Brandi Haas brings her trademark wit from her popular blog to this new collection, sharing stories of birthday party mayhem, mommy martyrdom, and snow shoveling majesty.
The setting is Anytown, USA, among barking dogs, picket fences, and eclectic neighbors. You don't have to be crazy to live here, but it helps!
Tales from Suburbia will make you laugh, warm your heart, and let you know you're not alone. Mothers (and fathers) will recognize themselves, their children, and the absurd situations that family life brings to us all.
CHOCOLATE FOUNTAIN OF DEATH
I seldom fall victim to Pinterest, but on this rare occasion, I looked at pictures of tea parties for little girls. The cuteness was almost overwhelming. My daughter loved the idea, which only fueled my enthusiasm. Even my husband was not immune to the excitement and he quickly joined in with the planning.
“How about a chocolate fountain?” he asked with a smile.
Chocolate flowing from an exquisite fountain sitting in the center of a beautifully decorated table. What could possibly go wrong with that, I thought.
“That’s a great idea, honey!” I exclaimed and began a painstaking search of Amazon for the perfect chocolate-oozing birthday party accessory.
What I envisioned as six little girls daintily dipping strawberries and chunks of pound cake into flowing chocolate ended up being the worst idea ever conceived. The chocolate fountain itself turned out to be a poorly-constructed, steel and plastic contraption spewing chocolate out of tiered orifices while making a grinding noise that sounded a lot like a sixteen-year-old learning to drive a stick shift.
A deranged group of six-year-olds hovered around the fountain clutching sharpened sticks in their hands ready to impale fruits, marshmallows and my husband’s inconveniently placed hand. But the worst was the double dipping. I watched as kid after kid shoved a strawberry into the chocolate, took a small bite, then thrust the bacteria-infested berry back into the chocolate. I was certain that a new outbreak of dysentery was about to sweep through our neighborhood because of this wretched chocolate fountain. I could almost hear the accusatory whispers, “Isn’t that the lady who gave all the kids on Tawny Drive diarrhea for a month? Yes, if she offers you chocolate, run away.”
Tell us about your book, what inspired it?
It’s a collection of humorous short stories about parenthood and life in the suburbs. When my daughter started kindergarten, I began writing about my life and all the humor I see in it.
Which character is your favourite and why?
The main character is basically me, so I think she’s my favorite. She’s funny and sarcastic and isn’t afraid to make a fool of herself.
What was the hardest part to write in this book?
I think the hardest part was when I would already be in bed for the night and suddenly a great idea would come to me and I would have to make the decision of whether to get out of bed and write or try to hang onto the idea until the morning. I usually got out of bed, which is why that was the hardest part.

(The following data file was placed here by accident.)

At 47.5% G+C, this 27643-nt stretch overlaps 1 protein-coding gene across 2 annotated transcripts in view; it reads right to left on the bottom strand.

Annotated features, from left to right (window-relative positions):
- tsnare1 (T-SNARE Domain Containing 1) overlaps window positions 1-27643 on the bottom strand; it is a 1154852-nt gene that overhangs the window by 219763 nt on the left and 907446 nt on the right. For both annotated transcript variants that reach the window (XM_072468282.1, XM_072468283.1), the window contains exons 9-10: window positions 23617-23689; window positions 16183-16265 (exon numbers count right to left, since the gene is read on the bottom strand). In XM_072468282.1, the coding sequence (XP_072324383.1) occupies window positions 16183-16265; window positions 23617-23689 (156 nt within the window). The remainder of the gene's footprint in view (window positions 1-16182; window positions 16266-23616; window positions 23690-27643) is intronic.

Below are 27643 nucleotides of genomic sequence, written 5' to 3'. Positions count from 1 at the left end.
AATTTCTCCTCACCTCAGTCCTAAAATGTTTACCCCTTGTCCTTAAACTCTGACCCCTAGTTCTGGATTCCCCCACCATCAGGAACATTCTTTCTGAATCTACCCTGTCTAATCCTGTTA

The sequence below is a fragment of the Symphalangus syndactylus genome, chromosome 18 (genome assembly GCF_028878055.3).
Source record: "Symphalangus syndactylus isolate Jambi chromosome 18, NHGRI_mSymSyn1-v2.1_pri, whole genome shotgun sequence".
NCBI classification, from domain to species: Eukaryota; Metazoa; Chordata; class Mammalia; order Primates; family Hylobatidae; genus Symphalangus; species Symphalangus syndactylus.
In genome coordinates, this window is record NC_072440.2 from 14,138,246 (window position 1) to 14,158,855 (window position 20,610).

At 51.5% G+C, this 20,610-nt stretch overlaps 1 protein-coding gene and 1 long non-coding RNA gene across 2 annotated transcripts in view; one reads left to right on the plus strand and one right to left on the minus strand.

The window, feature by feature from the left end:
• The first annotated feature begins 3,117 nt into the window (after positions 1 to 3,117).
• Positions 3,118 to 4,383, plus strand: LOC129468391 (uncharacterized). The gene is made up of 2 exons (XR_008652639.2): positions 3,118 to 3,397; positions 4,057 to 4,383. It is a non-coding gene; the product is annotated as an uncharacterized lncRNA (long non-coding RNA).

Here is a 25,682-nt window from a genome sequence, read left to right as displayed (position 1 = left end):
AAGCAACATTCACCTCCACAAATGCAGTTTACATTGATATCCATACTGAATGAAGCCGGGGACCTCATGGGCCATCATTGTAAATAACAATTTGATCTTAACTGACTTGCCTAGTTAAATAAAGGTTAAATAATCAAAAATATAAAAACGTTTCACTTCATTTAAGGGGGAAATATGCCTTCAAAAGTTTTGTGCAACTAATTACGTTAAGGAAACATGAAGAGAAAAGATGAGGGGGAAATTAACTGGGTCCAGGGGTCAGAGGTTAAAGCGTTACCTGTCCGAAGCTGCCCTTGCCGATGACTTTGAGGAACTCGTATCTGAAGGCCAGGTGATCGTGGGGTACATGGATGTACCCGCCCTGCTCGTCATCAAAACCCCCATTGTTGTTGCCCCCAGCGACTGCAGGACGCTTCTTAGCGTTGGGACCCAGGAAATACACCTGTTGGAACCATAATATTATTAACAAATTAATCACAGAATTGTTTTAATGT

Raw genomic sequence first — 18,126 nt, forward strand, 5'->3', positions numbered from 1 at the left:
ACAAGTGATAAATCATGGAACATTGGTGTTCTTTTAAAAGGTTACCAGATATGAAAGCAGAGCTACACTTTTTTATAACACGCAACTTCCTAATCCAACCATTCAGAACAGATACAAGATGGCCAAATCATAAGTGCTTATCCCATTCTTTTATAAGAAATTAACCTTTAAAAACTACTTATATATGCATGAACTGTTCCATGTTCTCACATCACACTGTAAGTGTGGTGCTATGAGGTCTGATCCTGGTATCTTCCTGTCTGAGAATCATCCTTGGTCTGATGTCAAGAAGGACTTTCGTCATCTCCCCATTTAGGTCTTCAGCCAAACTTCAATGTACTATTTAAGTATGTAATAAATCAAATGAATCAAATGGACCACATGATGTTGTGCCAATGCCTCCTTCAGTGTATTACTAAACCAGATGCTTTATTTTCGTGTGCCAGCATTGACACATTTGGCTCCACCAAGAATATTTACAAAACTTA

What should readers expect when they pick up your book?
They should expect to laugh, to cry, and to see themselves reflected in my words. Parenthood is a universal experience that bonds anyone who has a child—this book shows parents that they are not alone in the frustration and joy parenting brings.
Where is the best place you’ve traveled to?
Mt. Rushmore, without a doubt. It’s right here in our own backyard and is absolutely amazing to behold.
How long have you been writing?
I have been writing since I was in the second grade. I have always loved the art of story telling and I have always keep a journal of story ideas.
What sacrifices have you had to make to be a writer?
I have burnt dinner on more than one occasion because I got very into a story. But I guess that is more of the sacrifice my family makes for my writing because they still ate it.
Have you started your next project?
Yes, I am writing more tales from suburbia—more stories about the hilarity that lurks in subdivisions.
Any last words?
Check out my book, Tales from Suburbia: You Don’t Have to be Crazy to Live Here, But it Helps, and get ready to laugh.
Thanks and great success with your book.
In kindergarten, I was asked what I wanted to do when I grew up. My answer was a neatly written sentence: “I want to write a book about a story.”
The joy I find in writing has never waned. I find humor in all that I see and live my life secure in the knowledge that everything is funny. And now after an amazing ten years of teaching, I find myself wife to the world’s best doctor, mother to the sweetest daughter, caretaker to one wonder mutt and countless ill-fated goldfish and ready to write again. Our residence is Anytown, USA, among barking dogs, picket fences, and eclectic neighbors and these are my stories.
Brandi Haas will be awarding $30 Amazon/BN Gift card to a randomly drawn winner via rafflecopter during the tour, and a $20 Amazon/BN Gift card to a randomly drawn host.